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Many, many moons ago I had a stick shift car. When the clutch bearing went (don’t know technical name) I was told by a mechanic that the bearing is not meant to run for a long time therefore I always should put the car in neutral at light. I learned to do the same to the wing even for a sort stop. Time has changed, is that still necessary?
 

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Never....ever.... put the Wing in nuetral at a light! Keep it in gear...just in case someone behind you or beside you wants to take you out! Another words always be READY to get out of the way!

JMHO.....



Mark
 

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I always sit at lights and stops with the clutch engaged and the bike in 1st gear. Like Mark said, expect the unexpected...
 

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I was not trying to be belittling, but I do not believe it would be detrimental to your clutch at all.

Again, I apologize if you thought I was being harsh!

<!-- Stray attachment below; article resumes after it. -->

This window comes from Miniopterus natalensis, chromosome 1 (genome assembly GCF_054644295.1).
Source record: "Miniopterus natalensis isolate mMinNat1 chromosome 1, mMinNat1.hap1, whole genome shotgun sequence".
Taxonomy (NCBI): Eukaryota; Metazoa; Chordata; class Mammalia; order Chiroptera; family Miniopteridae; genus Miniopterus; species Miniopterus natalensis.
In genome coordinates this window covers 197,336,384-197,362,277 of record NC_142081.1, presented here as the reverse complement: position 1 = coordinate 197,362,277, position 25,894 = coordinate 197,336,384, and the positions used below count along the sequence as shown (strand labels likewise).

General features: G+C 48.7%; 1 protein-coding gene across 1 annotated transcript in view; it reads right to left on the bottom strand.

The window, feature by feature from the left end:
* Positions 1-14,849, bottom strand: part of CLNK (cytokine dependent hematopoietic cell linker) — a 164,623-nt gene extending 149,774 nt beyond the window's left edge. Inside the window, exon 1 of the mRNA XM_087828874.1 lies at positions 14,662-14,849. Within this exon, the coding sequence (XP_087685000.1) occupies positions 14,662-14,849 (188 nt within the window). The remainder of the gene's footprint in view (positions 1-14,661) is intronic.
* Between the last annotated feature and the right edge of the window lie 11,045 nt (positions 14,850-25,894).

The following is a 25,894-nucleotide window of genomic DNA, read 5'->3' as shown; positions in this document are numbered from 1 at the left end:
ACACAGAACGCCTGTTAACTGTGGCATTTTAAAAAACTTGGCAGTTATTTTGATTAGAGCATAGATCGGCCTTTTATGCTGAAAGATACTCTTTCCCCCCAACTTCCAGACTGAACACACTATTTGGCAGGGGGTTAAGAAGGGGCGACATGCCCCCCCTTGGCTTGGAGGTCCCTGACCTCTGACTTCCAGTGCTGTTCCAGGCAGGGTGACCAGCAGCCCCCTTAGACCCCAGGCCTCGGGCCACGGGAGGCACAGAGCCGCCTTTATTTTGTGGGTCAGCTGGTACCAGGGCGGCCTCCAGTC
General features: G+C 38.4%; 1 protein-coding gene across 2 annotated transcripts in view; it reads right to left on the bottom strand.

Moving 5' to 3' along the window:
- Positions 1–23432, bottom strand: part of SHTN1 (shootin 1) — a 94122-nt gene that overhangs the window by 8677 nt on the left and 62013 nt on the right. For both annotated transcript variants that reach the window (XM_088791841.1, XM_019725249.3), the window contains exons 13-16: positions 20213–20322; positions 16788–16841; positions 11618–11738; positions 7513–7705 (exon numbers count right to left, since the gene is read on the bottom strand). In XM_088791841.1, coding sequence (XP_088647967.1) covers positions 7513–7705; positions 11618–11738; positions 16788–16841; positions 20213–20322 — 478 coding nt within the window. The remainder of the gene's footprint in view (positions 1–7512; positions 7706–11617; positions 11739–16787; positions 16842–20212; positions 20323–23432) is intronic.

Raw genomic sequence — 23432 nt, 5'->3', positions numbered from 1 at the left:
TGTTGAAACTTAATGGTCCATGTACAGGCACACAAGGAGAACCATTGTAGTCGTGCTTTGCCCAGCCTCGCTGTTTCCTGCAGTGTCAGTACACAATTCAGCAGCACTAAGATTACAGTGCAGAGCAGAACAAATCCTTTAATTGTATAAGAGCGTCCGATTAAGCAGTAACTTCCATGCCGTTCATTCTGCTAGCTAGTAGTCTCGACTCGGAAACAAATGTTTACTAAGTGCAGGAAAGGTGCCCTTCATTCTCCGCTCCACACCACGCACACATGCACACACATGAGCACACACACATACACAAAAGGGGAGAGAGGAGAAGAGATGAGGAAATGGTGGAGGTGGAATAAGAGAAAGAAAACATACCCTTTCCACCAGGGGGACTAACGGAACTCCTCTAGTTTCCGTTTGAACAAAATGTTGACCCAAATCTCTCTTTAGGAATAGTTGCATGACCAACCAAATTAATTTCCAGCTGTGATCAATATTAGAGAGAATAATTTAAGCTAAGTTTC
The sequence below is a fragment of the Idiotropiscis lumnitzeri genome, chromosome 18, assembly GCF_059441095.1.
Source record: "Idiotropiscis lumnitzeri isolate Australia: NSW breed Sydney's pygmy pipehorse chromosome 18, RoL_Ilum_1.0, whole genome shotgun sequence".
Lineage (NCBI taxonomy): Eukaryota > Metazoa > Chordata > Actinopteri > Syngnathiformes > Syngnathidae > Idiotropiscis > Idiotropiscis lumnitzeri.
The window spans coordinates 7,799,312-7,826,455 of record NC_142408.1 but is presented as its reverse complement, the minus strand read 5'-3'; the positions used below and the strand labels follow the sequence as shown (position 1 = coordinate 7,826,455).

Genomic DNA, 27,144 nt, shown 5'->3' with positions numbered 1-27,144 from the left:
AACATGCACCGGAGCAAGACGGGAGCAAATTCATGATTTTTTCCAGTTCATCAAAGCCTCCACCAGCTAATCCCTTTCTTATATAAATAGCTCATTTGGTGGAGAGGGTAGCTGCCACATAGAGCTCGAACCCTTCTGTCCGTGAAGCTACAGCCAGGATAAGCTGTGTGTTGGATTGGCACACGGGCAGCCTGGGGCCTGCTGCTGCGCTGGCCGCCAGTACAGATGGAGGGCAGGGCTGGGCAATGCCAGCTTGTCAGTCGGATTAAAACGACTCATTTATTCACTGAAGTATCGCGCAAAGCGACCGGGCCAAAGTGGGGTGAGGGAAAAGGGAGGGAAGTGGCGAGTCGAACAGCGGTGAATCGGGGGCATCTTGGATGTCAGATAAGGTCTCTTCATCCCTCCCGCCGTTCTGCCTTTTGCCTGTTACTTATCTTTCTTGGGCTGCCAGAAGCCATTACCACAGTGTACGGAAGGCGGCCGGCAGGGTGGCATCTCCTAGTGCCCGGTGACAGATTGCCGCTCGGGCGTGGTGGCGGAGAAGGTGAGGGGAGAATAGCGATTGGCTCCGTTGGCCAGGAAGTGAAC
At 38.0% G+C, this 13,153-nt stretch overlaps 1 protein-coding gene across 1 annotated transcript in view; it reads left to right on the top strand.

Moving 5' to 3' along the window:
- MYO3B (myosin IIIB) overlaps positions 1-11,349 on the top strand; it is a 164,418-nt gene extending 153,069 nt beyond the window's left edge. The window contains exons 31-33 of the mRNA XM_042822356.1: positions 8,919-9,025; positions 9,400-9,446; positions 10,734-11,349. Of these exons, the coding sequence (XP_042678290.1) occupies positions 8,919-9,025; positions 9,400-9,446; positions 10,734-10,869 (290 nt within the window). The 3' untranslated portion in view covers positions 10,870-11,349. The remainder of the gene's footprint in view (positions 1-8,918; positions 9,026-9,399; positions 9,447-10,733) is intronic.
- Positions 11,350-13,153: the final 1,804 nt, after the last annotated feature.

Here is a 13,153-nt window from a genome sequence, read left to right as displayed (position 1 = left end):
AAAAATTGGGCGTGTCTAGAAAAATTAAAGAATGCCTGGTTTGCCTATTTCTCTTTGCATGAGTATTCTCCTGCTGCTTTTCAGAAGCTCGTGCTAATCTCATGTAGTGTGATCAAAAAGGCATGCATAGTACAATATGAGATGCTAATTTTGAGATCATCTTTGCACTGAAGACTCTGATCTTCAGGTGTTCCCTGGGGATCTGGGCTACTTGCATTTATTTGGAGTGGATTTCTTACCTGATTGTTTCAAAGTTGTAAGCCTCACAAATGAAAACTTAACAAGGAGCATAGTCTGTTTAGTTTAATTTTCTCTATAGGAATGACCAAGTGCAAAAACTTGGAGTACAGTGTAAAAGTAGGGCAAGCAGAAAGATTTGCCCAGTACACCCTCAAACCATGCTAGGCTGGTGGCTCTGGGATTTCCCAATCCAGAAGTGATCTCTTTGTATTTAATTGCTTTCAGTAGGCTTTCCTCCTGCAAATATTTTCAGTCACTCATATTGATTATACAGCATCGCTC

Mark
 

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1. It is called, throw out bearing.
2. The mechanic that told you that does not know what he was talking about!
3. Reasons for NOT sitting in neutral already posted above
 

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No throw out bearing in a 1500.


The muffler bearing is a very inexpensive item, but the cost to align it is astronomical! :eek:
 

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I believe the goldwing has a clutch release plate that flexes. Bearing or plate the difference is it is a wet clutch. That means everything is in the oil. In a car the bearing is a sealed greased bearing that eventualy gets dry and wares.
 

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No recommendation as to either way, but just an experienced observation. Depends on weather/traffic and escape route/moment in time...whatever. I have used the transmission in neutral in very high temps (the clutch generates heat when pulled in at a stop), but you need to guage what your outs are. If there is no apparent threat then it's 'usually' ok to drop the trans into neutral to keep heat at a minimum. I'm talking +100 amb temps here and stop and go traffic with NO threat of a rear end run up. And it depends on the interval of the stop light. There again you need to scope out the feel of the traffic around you and if there is any hint of cagers being "light nervous" or jumpy, keep the bike in gear and leave yourself an avenue of escape.
 
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